Since the development of interdisciplinary practice, dance has fashioned and cultivated many relationships with other art forms. In this search to uncover new territory choreographers often merge art forms to facilitate the broadening of their field. Writing has always been a successful tool in the communication and critique of dance performance. However, writing has also played a considerable role in the process of creating dance, yet this association remains under-represented. This writing aims to demonstrate some of the ongoing and recent perspectives that dance and writing have nurtured, paying particular attention to the act of creative writing and dance in a collaborative partnership. This investigation concerns itself with the act of writing as creative discourse, presenting the argument for the writer to be considered an invaluable partner in the creative process. Through practical research, a case study was carried out examining the ongoing collaboration between choreographer Rosemary Lee and writer Niki Pollard. The findings from this research provide evidence of how modes of writing can contribute to choreographic investigation, providing a performative research bridge between practical and theoretical negotiations.
    • Recreational burlesque and the aging female body: challenging perceptions

      Collard-Stokes, Gemma; University of Derby (Taylor & Francis, 2020-10-28)
      Rejecting the association between aging and asexuality that persists in the UK’s cultural representation of the female aging body, this paper reveals the importance of sensuality and maintaining physical agency to older women. It pays attention to the phenomena of participating in recreational burlesque classes to counter and negotiate potentially negative representations. Through in-depth interviews and researcher-as-participant observation, the paper explores the transformative possibilities mediated through participating in theatrically glamorized performance classes and the processes thereby initiated. The author examines the potential of burlesque to offer improvements to wellbeing and healthier self-perceptions for aging women experiencing marginalization through social invisibility.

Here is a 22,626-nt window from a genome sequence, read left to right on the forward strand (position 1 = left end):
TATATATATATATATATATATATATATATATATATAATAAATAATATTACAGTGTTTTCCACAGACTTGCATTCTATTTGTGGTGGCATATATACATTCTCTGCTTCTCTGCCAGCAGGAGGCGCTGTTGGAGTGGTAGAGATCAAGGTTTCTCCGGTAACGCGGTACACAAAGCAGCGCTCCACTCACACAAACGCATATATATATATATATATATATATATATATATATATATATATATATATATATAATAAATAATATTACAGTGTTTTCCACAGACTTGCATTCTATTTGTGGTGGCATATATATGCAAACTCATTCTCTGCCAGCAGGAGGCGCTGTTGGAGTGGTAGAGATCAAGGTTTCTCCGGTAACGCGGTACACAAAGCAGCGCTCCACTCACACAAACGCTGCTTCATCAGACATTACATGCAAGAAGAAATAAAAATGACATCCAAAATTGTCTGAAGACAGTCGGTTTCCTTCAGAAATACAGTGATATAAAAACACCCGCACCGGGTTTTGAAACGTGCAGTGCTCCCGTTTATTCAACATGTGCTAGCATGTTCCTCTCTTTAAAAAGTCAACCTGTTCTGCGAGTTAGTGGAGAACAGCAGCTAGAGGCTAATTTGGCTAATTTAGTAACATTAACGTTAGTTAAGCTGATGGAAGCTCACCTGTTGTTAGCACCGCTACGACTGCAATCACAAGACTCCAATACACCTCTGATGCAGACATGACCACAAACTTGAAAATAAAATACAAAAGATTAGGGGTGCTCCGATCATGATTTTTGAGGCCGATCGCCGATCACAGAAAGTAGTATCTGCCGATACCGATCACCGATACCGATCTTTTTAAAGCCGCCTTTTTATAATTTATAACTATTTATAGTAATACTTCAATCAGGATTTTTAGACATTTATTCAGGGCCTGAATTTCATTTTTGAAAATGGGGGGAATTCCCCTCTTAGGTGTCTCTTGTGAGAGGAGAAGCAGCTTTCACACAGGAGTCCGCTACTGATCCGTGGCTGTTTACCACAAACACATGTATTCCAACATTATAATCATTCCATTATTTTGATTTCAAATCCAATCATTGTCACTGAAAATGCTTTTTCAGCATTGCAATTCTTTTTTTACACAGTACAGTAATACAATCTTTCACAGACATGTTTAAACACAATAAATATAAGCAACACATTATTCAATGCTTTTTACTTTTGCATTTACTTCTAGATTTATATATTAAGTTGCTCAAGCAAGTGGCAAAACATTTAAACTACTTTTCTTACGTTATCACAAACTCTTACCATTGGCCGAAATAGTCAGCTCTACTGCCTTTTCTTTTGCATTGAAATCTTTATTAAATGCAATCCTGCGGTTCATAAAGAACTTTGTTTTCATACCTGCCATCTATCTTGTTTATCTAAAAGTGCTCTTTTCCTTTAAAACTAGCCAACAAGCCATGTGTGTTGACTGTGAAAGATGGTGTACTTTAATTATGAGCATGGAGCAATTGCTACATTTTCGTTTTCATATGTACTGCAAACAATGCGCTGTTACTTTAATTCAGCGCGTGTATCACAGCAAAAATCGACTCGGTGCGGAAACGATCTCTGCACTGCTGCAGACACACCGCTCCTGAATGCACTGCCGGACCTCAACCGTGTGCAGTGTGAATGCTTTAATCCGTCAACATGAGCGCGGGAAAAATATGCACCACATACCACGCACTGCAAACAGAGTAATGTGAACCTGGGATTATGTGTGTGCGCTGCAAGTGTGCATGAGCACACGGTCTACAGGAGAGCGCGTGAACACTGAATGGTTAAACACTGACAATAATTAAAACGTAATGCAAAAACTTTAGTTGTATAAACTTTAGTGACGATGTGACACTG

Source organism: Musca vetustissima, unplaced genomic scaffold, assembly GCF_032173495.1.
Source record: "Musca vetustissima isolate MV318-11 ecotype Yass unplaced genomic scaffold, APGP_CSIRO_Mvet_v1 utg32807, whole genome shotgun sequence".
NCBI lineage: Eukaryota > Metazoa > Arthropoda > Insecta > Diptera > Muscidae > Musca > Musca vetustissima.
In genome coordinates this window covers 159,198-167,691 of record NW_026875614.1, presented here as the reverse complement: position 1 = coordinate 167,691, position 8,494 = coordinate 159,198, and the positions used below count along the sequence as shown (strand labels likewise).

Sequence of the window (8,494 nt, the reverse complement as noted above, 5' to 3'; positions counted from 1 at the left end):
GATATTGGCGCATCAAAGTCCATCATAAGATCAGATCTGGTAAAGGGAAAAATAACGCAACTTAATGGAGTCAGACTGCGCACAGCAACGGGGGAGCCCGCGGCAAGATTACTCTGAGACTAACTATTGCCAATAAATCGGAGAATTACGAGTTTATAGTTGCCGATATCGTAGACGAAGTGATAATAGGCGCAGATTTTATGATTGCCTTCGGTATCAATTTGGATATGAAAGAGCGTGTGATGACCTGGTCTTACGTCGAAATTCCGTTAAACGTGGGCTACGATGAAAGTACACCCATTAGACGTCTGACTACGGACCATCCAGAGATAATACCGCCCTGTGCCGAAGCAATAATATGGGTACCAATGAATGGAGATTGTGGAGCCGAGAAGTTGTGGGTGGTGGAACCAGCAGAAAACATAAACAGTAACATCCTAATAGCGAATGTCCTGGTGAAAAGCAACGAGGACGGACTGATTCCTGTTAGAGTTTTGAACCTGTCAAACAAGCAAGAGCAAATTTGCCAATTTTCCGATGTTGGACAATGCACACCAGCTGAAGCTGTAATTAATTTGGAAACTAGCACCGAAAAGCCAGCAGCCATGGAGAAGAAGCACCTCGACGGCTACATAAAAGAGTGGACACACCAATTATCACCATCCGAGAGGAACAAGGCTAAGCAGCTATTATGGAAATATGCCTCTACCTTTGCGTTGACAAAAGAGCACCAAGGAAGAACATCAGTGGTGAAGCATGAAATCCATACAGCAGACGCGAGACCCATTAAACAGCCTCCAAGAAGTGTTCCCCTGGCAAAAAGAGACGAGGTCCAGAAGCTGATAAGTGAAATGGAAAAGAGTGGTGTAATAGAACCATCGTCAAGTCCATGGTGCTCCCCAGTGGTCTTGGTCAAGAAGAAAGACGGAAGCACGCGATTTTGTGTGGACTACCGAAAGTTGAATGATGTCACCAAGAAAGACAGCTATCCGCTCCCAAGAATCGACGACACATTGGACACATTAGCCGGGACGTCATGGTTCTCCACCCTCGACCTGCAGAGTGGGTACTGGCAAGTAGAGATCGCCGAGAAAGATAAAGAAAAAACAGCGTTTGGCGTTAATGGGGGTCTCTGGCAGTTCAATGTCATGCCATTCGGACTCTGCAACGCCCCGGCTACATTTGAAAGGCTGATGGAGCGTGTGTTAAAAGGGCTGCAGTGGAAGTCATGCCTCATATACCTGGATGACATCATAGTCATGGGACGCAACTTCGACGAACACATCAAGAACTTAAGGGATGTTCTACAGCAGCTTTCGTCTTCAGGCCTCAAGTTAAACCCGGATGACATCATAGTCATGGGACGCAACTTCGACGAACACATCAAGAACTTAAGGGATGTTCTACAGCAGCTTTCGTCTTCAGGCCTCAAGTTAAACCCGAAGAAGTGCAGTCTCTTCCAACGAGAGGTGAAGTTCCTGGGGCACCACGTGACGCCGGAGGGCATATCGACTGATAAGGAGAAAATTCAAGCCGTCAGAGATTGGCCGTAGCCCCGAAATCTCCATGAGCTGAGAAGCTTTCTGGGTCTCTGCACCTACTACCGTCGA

• ‘Withness’: Creative spectating for residents living with advanced dementia in care homes

      Astell-Burt, Caroline; McNally, Theresa; Collard-Stokes, Gemma; Irons, J. Yoon; London School of Puppetry; University of Derby (Intellect, 2020-07-01)
      Aiming to illustrate the potential for puppetry as a useful resource in dementia care, the authors argue unusually that play with puppets derives not particularly from drama or theatre, but fundamentally from the performative relationship people have with objects. The puppeteers of the study achieved remarkable emotional connection with care-home residents through an experience of puppetry, which dissolved the unitary autonomy of the puppet, recontextualizing it relationally as the puppeteer-with-puppet-with-spectator. It is this ‘withness’ that ignited the creative spark of presence of the residents. For a moment of trust and child-like joy kinaesthetic memories stirred in them, appearing to break down emotional barriers between the person and the world around them and indicating comparatively longer-term therapeutic benefits.